Quick update from busy Seven Trees

Mark the evil parrot, AKA the worst pet in the world. He likes to march back & forth across his cage top, muttering and yiping. Today one of us dared to touch the potato chip bag, which set off an extremely loud shouting spree, until his treat dish was properly filled.
Magnus, showing off his master sleeping skills. No box goes un-filled on his watch.

It’s been a very busy week here. One of us had a minor surgery which involved a trip to Seattle, having a critter-sitter, lots of house cleaning and shopping, etc. That went well, so spring should have us back in the mad project mode.
We finally retired the 10 year old Dell and got a spiffy new one. Of course that means I am struggling with Vista, plus trying to figure out how to reload all the stuff from the old computer. Craigslist provided us with a nice oak table to put all the electronics on, and it actually matches some of our furniture!
Also, we decided to take a bit of a loss on Ryder and swap him for a Dexter steer. He’s going to the breeder who we rented bulls from, and his bloodline will carry on. We were going to steer him for ourselves, but it just didn’t seem right to waste all that potential. So Sunday we’ll say goodbye to Ryder and hello to a nice red Dexter steer.

The garden still has lettuce, chard, beets, carrots and broccoli, but not for long. Even though I can’t seem to find a free moment, it’s time to get the beets pickled, chard blanched & frozen, and so on. The lettuce was planted in September and is under a plastic sheet. It sure is nice to go out and pick a salad in November. We also have some chard starts in the greenhouse.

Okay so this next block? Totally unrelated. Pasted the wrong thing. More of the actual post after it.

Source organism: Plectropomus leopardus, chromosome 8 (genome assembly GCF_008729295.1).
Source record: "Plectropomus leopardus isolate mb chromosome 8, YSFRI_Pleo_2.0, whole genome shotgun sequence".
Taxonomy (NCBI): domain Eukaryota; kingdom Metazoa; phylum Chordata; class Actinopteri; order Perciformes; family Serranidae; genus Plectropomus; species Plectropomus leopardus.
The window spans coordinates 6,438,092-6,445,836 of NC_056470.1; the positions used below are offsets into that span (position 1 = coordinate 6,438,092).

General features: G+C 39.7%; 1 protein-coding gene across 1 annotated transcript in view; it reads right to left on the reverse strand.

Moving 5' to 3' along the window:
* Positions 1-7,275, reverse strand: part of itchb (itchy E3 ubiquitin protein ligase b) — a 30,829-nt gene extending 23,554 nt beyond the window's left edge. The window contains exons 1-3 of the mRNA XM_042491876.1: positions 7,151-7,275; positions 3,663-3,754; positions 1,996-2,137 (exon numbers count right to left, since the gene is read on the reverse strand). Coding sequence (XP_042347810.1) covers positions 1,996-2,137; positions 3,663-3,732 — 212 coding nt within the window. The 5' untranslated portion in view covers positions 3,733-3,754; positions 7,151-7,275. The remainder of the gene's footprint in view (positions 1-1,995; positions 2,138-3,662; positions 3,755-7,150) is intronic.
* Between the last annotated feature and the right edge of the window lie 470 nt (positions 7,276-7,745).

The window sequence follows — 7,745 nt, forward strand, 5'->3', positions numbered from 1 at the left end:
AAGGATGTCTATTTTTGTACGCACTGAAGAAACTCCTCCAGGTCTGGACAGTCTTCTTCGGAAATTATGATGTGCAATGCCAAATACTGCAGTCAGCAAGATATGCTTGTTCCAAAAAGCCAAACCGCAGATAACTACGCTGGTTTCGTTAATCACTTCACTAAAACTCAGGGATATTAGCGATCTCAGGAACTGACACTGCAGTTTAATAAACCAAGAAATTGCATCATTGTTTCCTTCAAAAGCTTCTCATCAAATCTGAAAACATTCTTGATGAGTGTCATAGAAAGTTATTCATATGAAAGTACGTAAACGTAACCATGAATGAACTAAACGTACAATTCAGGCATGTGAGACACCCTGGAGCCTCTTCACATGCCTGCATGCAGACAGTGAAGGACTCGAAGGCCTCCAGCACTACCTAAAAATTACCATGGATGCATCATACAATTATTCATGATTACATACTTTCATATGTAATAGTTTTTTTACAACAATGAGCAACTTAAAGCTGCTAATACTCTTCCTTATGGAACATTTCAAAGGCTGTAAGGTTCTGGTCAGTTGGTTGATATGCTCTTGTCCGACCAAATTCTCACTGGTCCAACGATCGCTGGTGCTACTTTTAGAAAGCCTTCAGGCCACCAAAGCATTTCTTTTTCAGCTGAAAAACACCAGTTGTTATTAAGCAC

We’re hoping to have our 2nd annual Apple-Tree Wassail on December 20th. More info as the time draws near….

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4 thoughts on “Quick update from busy Seven Trees”

  1. We just like cattle better, mostly. We've had goats & don't really like their personality, too pushy and needy. Sheep are kind of gross in person, their fleeces get poopy. And they are intense grass-grazers. They eat a pasture down fast, and if we're going to have an intensive grazer, we'd rather have our pony.We can just barely squeak by having cattle, as long as we manage the grazing and stock winter hay. In return we get one-of-a-kind beef, manure for the garden, large animal experience, and sometimes milk. They also graze things the pony doesn't, which is helping our pasture develop.And we come from northern European cattle herding people. It's just something instinctive, ancestral.

  2. Sheep are very nice in person! at least ours are ;)I don’t have poopy fleeces, but then I shear twice a year. It just seemed to me that you were having so many problems with hauling etc.Looking forward to seeing your place progress!

  3. Thanks for taking an interest!Hauling is a big pain, but good incentive to get a trailer soon ;-)We have a certain size in mind, so when we see one at the right price, we’ll nab it.In the meantime, I think we’re done with any critter hauling for a while. Thank goodness!

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